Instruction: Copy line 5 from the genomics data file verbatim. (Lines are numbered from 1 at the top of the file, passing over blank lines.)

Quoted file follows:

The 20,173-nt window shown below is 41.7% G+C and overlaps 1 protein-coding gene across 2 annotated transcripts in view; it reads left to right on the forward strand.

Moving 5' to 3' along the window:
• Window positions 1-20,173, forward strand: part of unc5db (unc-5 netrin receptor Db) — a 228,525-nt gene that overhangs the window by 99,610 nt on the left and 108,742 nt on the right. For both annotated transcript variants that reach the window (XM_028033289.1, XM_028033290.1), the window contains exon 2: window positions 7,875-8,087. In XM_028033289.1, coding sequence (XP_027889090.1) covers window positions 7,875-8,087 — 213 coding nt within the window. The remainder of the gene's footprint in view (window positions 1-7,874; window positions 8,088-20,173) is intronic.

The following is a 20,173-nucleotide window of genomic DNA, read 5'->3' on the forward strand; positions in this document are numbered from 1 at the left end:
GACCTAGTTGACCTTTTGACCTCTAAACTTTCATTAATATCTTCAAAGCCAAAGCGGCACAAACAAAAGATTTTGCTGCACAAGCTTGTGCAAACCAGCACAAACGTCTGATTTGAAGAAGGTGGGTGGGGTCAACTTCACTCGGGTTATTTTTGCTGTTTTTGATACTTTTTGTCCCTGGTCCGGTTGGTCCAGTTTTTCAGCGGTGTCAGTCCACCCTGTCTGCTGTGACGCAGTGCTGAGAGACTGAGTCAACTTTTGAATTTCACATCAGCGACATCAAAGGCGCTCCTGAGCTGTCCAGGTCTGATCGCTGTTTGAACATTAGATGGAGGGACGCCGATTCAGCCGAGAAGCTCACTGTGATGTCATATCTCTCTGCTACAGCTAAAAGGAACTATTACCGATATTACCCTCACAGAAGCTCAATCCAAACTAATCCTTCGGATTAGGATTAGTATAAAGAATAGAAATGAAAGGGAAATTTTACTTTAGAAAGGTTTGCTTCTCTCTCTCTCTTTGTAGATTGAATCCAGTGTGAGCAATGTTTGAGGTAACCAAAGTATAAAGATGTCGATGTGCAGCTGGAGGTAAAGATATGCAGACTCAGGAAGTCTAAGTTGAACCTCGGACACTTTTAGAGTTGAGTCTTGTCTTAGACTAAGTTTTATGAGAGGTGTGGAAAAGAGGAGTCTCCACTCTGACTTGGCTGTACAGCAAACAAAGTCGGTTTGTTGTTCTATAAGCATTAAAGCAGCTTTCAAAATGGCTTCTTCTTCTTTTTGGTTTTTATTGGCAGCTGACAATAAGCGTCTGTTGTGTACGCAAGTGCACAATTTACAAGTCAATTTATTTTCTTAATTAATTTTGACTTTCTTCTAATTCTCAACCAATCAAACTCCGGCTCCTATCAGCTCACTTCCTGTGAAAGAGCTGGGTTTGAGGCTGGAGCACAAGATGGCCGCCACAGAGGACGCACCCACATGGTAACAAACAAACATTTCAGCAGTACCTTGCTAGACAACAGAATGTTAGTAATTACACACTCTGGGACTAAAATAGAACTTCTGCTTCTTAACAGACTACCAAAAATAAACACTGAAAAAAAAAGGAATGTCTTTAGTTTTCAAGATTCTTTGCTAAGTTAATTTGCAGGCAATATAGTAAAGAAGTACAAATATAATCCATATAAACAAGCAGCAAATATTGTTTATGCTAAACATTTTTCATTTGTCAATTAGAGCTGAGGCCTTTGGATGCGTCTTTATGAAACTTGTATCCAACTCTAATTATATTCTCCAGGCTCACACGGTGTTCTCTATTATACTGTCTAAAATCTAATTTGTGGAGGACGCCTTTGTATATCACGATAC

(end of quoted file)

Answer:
GACCTAGTTGACCTTTTGACCTCTAAACTTTCATTAATATCTTCAAAGCCAAAGCGGCACAAACAAAAGATTTTGCTGCACAAGCTTGTGCAAACCAGCACAAACGTCTGATTTGAAGAAGGTGGGTGGGGTCAACTTCACTCGGGTTATTTTTGCTGTTTTTGATACTTTTTGTCCCTGGTCCGGTTGGTCCAGTTTTTCAGCGGTGTCAGTCCACCCTGTCTGCTGTGACGCAGTGCTGAGAGACTGAGTCAACTTTTGAATTTCACATCAGCGACATCAAAGGCGCTCCTGAGCTGTCCAGGTCTGATCGCTGTTTGAACATTAGATGGAGGGACGCCGATTCAGCCGAGAAGCTCACTGTGATGTCATATCTCTCTGCTACAGCTAAAAGGAACTATTACCGATATTACCCTCACAGAAGCTCAATCCAAACTAATCCTTCGGATTAGGATTAGTATAAAGAATAGAAATGAAAGGGAAATTTTACTTTAGAAAGGTTTGCTTCTCTCTCTCTCTTTGTAGATTGAATCCAGTGTGAGCAATGTTTGAGGTAACCAAAGTATAAAGATGTCGATGTGCAGCTGGAGGTAAAGATATGCAGACTCAGGAAGTCTAAGTTGAACCTCGGACACTTTTAGAGTTGAGTCTTGTCTTAGACTAAGTTTTATGAGAGGTGTGGAAAAGAGGAGTCTCCACTCTGACTTGGCTGTACAGCAAACAAAGTCGGTTTGTTGTTCTATAAGCATTAAAGCAGCTTTCAAAATGGCTTCTTCTTCTTTTTGGTTTTTATTGGCAGCTGACAATAAGCGTCTGTTGTGTACGCAAGTGCACAATTTACAAGTCAATTTATTTTCTTAATTAATTTTGACTTTCTTCTAATTCTCAACCAATCAAACTCCGGCTCCTATCAGCTCACTTCCTGTGAAAGAGCTGGGTTTGAGGCTGGAGCACAAGATGGCCGCCACAGAGGACGCACCCACATGGTAACAAACAAACATTTCAGCAGTACCTTGCTAGACAACAGAATGTTAGTAATTACACACTCTGGGACTAAAATAGAACTTCTGCTTCTTAACAGACTACCAAAAATAAACACTGAAAAAAAAAGGAATGTCTTTAGTTTTCAAGATTCTTTGCTAAGTTAATTTGCAGGCAATATAGTAAAGAAGTACAAATATAATCCATATAAACAAGCAGCAAATATTGTTTATGCTAAACATTTTTCATTTGTCAATTAGAGCTGAGGCCTTTGGATGCGTCTTTATGAAACTTGTATCCAACTCTAATTATATTCTCCAGGCTCACACGGTGTTCTCTATTATACTGTCTAAAATCTAATTTGTGGAGGACGCCTTTGTATATCACGATAC